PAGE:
UK-based AI specialist Oxbotica has developed and deployed a “deepfake” technology that is capable of generating thousands of photo-realistic images in minutes, helping to expose its autonomous vehicles to the near infinite variations of the same situation without real-world testing of a location having ever taken place.
Deepfaking, which first came to the public’s attention when it was used to create viral internet videos, employs deep learning artificial intelligence (AI) to generate fake photo-realistic images. In the case of Oxbotica’s solution, algorithms allow the firm to rapidly reproduce the same scene in poor weather or adverse conditions and subject its vehicles’ AI to rare occurrences.
The company said its technology is so advanced that it can reverse road signage or “class switch”, where one object (e.g. a tree) is replaced with another (e.g. a building). It can change the lighting of an image, to show a particular frame at a different time of the day or season of the year, all while ensuring shadows or reflections appear exactly as they should. It then uses these synthetic images to teach its software, producing thousands of accurately-labelled, true-to-life experiences and rehearsals which are not real but generated, even down to details such as rain drops on lenses.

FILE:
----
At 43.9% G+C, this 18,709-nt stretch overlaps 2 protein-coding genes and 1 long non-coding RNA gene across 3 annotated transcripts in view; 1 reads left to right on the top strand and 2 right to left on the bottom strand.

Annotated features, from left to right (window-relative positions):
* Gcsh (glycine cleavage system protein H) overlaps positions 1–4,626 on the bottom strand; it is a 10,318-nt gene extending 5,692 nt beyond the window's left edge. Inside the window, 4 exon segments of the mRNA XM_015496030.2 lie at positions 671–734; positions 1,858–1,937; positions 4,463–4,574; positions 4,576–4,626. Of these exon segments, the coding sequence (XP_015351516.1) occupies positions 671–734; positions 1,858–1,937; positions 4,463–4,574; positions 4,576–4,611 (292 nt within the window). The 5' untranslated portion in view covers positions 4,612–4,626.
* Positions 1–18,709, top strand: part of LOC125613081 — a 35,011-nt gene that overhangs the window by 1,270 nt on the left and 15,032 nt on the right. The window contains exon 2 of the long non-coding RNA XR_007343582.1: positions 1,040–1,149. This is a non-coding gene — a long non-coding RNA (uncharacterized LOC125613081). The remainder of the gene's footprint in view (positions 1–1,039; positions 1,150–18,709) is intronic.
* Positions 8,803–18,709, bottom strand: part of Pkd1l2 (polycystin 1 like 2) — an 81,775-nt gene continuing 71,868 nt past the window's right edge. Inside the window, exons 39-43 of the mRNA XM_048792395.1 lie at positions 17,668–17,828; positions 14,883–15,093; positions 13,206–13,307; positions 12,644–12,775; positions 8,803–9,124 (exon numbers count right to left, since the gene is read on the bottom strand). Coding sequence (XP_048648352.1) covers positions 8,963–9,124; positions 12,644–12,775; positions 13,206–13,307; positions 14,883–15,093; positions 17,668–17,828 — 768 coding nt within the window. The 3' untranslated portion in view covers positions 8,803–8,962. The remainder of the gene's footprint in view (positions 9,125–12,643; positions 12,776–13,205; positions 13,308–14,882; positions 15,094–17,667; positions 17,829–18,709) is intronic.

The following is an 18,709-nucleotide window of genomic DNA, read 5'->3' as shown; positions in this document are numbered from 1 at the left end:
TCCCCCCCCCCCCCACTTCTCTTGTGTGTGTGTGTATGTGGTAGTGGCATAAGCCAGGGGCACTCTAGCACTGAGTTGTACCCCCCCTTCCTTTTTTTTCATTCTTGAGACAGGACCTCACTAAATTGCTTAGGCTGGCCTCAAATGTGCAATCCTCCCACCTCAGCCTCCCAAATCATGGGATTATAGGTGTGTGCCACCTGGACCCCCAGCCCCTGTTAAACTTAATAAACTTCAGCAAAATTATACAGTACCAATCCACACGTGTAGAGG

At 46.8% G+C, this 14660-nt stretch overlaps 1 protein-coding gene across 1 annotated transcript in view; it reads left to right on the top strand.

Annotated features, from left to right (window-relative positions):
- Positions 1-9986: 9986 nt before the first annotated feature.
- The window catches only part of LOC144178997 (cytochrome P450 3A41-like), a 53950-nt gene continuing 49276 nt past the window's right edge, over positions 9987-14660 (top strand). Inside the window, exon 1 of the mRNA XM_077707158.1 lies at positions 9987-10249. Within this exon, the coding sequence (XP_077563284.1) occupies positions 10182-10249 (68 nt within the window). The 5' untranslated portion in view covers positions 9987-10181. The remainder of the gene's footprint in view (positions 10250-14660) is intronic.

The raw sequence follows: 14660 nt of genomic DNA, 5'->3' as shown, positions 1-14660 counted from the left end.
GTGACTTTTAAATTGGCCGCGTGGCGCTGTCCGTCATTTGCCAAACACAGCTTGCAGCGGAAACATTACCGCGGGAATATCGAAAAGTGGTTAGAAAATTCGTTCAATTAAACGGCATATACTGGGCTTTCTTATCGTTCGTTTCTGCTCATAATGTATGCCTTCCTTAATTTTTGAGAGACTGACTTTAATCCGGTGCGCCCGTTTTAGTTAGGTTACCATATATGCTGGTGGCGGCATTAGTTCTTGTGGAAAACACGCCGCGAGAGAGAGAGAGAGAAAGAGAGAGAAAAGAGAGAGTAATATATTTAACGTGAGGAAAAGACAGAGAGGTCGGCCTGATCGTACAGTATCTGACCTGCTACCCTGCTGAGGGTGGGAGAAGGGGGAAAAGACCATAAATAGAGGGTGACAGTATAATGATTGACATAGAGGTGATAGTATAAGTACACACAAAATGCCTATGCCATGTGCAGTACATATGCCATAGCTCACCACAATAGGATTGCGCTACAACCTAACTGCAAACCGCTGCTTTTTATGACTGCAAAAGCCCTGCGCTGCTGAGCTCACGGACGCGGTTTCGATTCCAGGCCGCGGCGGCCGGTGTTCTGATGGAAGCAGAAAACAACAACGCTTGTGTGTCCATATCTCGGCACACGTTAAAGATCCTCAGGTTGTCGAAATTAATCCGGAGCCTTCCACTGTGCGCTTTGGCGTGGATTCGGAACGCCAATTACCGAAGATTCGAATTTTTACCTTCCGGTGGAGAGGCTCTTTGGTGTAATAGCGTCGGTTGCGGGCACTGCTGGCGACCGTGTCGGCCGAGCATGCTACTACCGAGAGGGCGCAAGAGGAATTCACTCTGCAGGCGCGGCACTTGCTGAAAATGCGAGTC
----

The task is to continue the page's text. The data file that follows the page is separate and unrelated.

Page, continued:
Paul Newman, co-founder and CTO at Oxbotica, explained, “Using deepfakes is an incredible opportunity for us to increase the speed and efficiency of safely bringing autonomy to any vehicle in any environment – a central focus of our Universal Autonomy vision. What we’re really doing here is training our AI to produce a syllabus for other AIs to learn from. It’s the equivalent of giving someone a fishing rod rather than a fish. It offers remarkable scaling opportunities.
“There is no substitute for real-world testing but the autonomous vehicle industry has become concerned with the number of miles traveled as a synonym for safety. And yet, you cannot guarantee the vehicle will confront every eventuality, you’re relying on chance encounter. The use of deepfakes enables us to test countless scenarios, which will not only enable us to scale our real-world testing exponentially, it’ll also be safer.”
The company said data is generated by an advanced teaching cycle made up of two co-evolving AIs, one attempting to create ever more convincing fake images while the other tries to detect which are real and which have been reproduced.
A feedback mechanism is incorporated which sees both entities improve over time in a bid to outsmart the other AI. Over time, this means the detection mechanism will theoretically become unable to spot the difference, which means the deepfake AI module is ready to be used to generate data to teach other AIs.